3. Smallpox
4. Mumps
5. Whooping cough
6. Scarlet fever
7. Tuberculosis
8. Pneumonia

9. Chickenpox
10. Diphtheria
11. Ophthalmia neonatorum
12. Typhoid fever
13. Gonorrhea

REPORTED CASES. April. March. 2,294 2,286 2,205 3,137 1,115 1,644 1.023 1,420

865 1,134
754 927
575

602
540 475
375 735
358

585 112

130 99

119 66

142

For no other one notifiable disease was a total of 50 cases or more recorded for April. The cities reported 5,394 cases, 51 percent of the state total, as compared with 48 percent recorded for cities in March and 56 percent in February.

Smallpox. The 1,115 reported cases of smallpox for April are 529 cases fewer than the number recorded for March, but almost three times the number in April, 1917, and five times the April, 1916, figure. From October 1, 1917, to the end of April, 8,695 cases have been reported, an average of 1,242 cases a month for the seven months of the present epidemic.

Typhoid Fever. The 99 cases recorded give a case rate for April of .019 per 1,000 compared with .037 and .034 for the same month during the two years past (Table I), and a reduction from .022 per 1,000 in March of this year. The cities reported 58 of the 99 cases as recorded in Table IÍ. Ironton, with nine cases, reported more than any other one city, Cleveland following with eight, East Liverpool next with

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six, Defiance, Sandusky and Zanesville recording four cach, Chillicothe and Tiffin, three each, 41 cases in the eight cities, the remaining 17 cases in cities being distributed by ones and twós in 12 cities as tabulated in Table II.

The low figure for April would give greater satisfaction were it not certain that a number of cases are now being reported. A preliminary tabulation of death certificates for January and February gave a total of 81 deaths for the two months caused by typhoid fever. In the same two months only 220 cases were reported, a fatality rate so high that it must be inferred that physicians and health officers are disregarding the requirements as to reports. Health officers should take timely warning before the summer typhoid period and inaugurate another campaign

for reports.

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Meningitis, Cerebrospinal. The 37 reported cases of meningitis occurred as follows: Belmont Co., Richland Tp., one; Cuyahoga Co., Cleveland, 13; Erie Co., Sandusky, one; Franklin Co., Columbus, one; Hamilton Co., Cincinnati, 10; and Lake Co., Perry Tp.; Licking Co., Lima Tp.; Madison Co., Mt. Sterling ; Montgomery Co., Jefferson Tp.; Ottawa Co., Port Clinton; Ross Co., Franklin Tp.; Scioto Co., Portsmouth, Sciotoville and Vernon Tp.; Trumbull Co., Warren, and Wood Co., Plain Tp., i case each.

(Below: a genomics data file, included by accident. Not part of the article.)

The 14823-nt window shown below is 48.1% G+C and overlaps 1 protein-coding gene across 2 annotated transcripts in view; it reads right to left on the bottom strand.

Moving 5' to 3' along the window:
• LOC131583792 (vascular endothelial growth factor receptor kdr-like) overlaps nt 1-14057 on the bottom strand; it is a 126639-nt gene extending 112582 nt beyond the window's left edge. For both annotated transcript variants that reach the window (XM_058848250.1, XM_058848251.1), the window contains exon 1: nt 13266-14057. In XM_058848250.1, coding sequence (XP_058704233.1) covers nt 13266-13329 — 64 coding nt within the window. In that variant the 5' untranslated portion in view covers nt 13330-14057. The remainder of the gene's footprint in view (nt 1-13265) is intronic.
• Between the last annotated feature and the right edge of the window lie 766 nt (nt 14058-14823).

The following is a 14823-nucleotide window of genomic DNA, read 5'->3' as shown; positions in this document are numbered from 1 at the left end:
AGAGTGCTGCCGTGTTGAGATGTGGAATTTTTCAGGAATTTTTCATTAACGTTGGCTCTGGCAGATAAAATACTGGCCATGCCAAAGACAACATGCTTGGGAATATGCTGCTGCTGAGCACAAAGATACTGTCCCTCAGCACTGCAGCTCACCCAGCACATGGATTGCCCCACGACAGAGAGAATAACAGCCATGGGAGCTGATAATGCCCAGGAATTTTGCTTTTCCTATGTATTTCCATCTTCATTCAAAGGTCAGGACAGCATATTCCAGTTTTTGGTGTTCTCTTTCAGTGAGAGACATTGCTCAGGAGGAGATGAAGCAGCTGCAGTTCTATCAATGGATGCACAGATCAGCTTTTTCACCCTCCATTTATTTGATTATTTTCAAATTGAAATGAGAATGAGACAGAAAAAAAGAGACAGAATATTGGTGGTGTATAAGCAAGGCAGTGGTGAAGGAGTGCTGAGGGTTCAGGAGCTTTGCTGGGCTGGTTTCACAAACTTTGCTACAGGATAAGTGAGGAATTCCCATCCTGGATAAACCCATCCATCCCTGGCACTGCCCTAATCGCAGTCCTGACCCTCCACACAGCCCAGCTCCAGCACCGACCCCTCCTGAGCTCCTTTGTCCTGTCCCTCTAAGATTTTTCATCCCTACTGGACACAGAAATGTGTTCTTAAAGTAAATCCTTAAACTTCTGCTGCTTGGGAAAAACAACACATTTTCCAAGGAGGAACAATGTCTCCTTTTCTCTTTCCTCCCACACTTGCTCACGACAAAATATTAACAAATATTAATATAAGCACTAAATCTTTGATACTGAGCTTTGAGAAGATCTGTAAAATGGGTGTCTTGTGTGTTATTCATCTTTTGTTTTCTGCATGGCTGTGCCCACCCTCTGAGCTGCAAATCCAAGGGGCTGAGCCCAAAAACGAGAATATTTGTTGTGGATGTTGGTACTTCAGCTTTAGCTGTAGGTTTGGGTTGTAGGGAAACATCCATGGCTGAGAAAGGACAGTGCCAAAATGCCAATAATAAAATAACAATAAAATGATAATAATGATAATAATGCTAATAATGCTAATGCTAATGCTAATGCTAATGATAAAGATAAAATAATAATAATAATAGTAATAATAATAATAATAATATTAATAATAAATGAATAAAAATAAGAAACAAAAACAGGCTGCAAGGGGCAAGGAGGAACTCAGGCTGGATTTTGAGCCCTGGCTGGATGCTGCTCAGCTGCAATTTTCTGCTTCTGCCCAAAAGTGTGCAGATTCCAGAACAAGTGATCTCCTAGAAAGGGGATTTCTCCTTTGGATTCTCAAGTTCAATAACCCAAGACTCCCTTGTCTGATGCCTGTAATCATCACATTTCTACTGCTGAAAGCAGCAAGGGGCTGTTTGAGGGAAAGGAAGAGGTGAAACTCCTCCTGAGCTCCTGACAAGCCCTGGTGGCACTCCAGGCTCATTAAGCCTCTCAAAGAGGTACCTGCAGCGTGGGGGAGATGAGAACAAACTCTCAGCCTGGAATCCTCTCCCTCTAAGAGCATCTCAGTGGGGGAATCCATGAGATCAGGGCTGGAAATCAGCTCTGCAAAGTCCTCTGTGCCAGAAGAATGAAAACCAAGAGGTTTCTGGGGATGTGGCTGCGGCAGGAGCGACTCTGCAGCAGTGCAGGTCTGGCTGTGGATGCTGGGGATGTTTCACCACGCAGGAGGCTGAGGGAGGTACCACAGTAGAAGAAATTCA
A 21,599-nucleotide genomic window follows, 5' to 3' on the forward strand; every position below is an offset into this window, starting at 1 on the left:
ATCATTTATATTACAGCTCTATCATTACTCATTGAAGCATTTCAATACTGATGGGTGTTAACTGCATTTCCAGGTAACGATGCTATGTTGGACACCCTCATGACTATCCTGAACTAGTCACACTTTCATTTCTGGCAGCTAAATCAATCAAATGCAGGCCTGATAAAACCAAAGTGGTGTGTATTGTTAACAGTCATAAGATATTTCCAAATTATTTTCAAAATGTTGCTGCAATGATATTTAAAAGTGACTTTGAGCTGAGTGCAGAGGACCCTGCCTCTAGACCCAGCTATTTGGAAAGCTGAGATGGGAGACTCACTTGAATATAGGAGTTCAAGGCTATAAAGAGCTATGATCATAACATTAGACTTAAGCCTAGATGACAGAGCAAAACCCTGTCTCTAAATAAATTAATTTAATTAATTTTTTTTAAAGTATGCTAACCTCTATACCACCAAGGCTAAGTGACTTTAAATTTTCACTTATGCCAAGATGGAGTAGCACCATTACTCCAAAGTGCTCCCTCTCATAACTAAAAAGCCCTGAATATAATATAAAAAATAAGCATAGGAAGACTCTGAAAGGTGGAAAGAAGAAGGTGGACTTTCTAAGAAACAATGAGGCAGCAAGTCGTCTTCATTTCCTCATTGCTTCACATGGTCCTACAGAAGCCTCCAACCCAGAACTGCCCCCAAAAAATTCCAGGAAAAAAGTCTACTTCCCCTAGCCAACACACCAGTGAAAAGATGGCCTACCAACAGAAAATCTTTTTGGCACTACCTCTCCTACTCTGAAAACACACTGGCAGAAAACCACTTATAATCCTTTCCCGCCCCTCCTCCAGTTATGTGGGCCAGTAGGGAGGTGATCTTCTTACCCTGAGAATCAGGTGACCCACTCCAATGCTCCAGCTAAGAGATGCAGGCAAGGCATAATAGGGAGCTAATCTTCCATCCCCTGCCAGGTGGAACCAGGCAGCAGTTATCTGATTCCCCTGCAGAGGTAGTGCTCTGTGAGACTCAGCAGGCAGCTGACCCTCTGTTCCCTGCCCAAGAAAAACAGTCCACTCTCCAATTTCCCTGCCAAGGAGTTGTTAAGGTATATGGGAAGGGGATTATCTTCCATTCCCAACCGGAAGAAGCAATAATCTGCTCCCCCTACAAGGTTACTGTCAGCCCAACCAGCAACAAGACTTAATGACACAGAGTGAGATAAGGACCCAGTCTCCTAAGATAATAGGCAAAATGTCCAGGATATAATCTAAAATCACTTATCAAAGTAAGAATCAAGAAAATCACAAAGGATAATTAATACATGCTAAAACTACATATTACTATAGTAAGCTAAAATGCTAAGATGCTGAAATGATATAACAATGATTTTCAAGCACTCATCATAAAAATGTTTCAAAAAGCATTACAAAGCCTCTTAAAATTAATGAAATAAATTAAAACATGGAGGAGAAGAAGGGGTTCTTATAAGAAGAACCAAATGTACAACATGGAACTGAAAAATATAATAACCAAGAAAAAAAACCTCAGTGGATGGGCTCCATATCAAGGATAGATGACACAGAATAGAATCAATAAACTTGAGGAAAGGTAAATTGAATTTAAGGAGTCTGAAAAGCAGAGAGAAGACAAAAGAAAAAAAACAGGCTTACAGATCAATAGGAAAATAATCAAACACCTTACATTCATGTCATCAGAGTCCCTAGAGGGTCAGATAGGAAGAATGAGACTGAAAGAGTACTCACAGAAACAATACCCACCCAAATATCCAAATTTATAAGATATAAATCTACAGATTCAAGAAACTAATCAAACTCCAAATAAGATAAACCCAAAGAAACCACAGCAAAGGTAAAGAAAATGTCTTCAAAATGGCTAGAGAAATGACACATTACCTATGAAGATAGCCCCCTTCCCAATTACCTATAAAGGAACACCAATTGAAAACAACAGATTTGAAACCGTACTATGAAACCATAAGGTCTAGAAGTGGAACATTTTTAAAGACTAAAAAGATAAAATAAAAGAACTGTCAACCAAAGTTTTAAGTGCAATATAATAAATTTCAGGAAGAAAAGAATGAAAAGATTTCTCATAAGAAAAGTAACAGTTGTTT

Poliomyelitis. Columbus reported three of the nine cases of poliomyelitis recorded for April. Bloom Township, Fairfield County reported two cases and the remaining four cases were reported from Delphos, Portsmouth, Warren and Liberty Township, Knox County.

Case Reports. The spread of an unreported disease was never prevented. Health officers, however, are becoming more lax in securing prompt case reports on the cards supplied by the State Department of Health to every physician or other person required to submit reports. These case history reports are absolutely essential for effective public health work. So many newly appointed health officers are serving in the state today that certain allowance must be made until they become familiar with the aims and requirements of preventive work but little success will come to their work if in the very beginning the importance of securing complete and accurate case reports is not realized. Another word of warning. The State Department of Health can be of little assistance for early preventive measures if the case reports are not mailed promptly on Monday of each week by health officers to the department, that they may be quickly recorded and studied for any undue prevalence.

Summary Reports. Why delay sending your monthly report summary? The franked card should be received by the collaborating epidemiologist not later than the fifth of the succeeding month. Why not count correctly the cases reported to you for the month? There are many instances each month of health officers recording, for example, 15 cases of smallpox, when case cards received during the month total 18 with no duplicates.

The footnote to Table II carries the names of the cities delinquent in reporting by date of going to press. Usually the same cities are listed in the footnote, it will be noticed.